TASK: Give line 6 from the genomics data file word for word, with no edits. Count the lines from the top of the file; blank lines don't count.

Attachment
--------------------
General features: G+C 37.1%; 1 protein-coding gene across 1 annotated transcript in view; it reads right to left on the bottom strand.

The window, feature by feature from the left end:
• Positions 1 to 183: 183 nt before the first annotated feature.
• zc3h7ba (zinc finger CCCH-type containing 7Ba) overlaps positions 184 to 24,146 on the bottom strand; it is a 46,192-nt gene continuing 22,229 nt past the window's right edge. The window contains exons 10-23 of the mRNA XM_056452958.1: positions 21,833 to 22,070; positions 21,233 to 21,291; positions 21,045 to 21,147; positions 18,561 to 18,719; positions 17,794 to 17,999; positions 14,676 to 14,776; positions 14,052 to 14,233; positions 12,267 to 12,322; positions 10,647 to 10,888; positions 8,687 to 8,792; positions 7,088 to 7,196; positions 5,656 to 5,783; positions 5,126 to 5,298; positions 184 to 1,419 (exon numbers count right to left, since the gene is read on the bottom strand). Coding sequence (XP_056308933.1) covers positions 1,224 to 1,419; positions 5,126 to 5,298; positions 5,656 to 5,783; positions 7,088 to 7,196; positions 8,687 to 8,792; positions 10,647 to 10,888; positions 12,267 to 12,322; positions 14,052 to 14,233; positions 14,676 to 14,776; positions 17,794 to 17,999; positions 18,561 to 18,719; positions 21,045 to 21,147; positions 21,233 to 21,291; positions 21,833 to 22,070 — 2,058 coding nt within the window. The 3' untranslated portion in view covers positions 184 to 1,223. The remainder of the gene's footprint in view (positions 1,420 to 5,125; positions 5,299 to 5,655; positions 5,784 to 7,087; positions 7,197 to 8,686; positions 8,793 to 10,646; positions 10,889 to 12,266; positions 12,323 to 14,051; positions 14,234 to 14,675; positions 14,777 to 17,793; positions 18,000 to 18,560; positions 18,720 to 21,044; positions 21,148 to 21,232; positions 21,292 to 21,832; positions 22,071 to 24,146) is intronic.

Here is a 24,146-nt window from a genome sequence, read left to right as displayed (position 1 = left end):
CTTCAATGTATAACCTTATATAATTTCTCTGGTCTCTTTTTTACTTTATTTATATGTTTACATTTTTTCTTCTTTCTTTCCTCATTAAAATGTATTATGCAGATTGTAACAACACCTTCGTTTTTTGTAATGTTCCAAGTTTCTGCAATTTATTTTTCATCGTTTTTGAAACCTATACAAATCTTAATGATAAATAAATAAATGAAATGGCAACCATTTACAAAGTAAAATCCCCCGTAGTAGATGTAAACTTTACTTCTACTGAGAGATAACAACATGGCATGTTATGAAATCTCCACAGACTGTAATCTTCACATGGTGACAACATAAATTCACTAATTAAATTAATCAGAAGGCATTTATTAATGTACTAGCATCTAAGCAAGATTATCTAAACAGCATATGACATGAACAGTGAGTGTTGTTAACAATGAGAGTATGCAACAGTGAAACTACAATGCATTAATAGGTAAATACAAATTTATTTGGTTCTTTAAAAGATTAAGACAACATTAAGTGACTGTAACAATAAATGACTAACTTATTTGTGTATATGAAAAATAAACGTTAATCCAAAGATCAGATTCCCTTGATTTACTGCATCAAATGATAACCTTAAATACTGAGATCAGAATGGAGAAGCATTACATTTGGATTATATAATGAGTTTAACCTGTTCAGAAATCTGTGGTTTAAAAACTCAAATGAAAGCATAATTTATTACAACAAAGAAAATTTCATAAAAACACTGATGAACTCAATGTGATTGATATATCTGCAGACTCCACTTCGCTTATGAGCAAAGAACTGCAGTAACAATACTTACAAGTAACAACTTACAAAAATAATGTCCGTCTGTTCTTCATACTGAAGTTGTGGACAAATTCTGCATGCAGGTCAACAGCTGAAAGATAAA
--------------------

CTTCAATGTATAACCTTATATAATTTCTCTGGTCTCTTTTTTACTTTATTTATATGTTTACATTTTTTCTTCTTTCTTTCCTCATTAAAATGTATTATGCAGATTGTAACAACACCTTCGTTTTTTGTAATGTTCCAAGTTTCTGCAATTTATTTTTCATCGTTTTTGAAACCTATACAAATCTTAATGATAAATAAATAAATGAAATGGCAACCATTTACAAAGTAAAATCCCCCGTAGTAGATGTAAACTTTACTTCTACTGAGAGATAACAACATGGCATGTTATGAAATCTCCACAGACTGTAATCTTCACATGGTGACAACATAAATTCACTAATTAAATTAATCAGAAGGCATTTATTAATGTACTAGCATCTAAGCAAGATTATCTAAACAGCATATGACATGAACAGTGAGTGTTGTTAACAATGAGAGTATGCAACAGTGAAACTACAATGCATTAATAGGTAAATACAAATTTATTTGGTTCTTTAAAAGATTAAGACAACATTAAGTGACTGTAACAATAAATGACTAACTTATTTGTGTATATGAAAAATAAACGTTAATCCAAAGATCAGATTCCCTTGATTTACTGCATCAAATGATAACCTTAAATACTGAGATCAGAATGGAGAAGCATTACATTTGGATTATATAATGAGTTTAACCTGTTCAGAAATCTGTGGTTTAAAAACTCAAATGAAAGCATAATTTATTACAACAAAGAAAATTTCATAAAAACACTGATGAACTCAATGTGATTGATATATCTGCAGACTCCACTTCGCTTATGAGCAAAGAACTGCAGTAACAATACTTACAAGTAACAACTTACAAAAATAATGTCCGTCTGTTCTTCATACTGAAGTTGTGGACAAATTCTGCATGCAGGTCAACAGCTGAAAGATAAA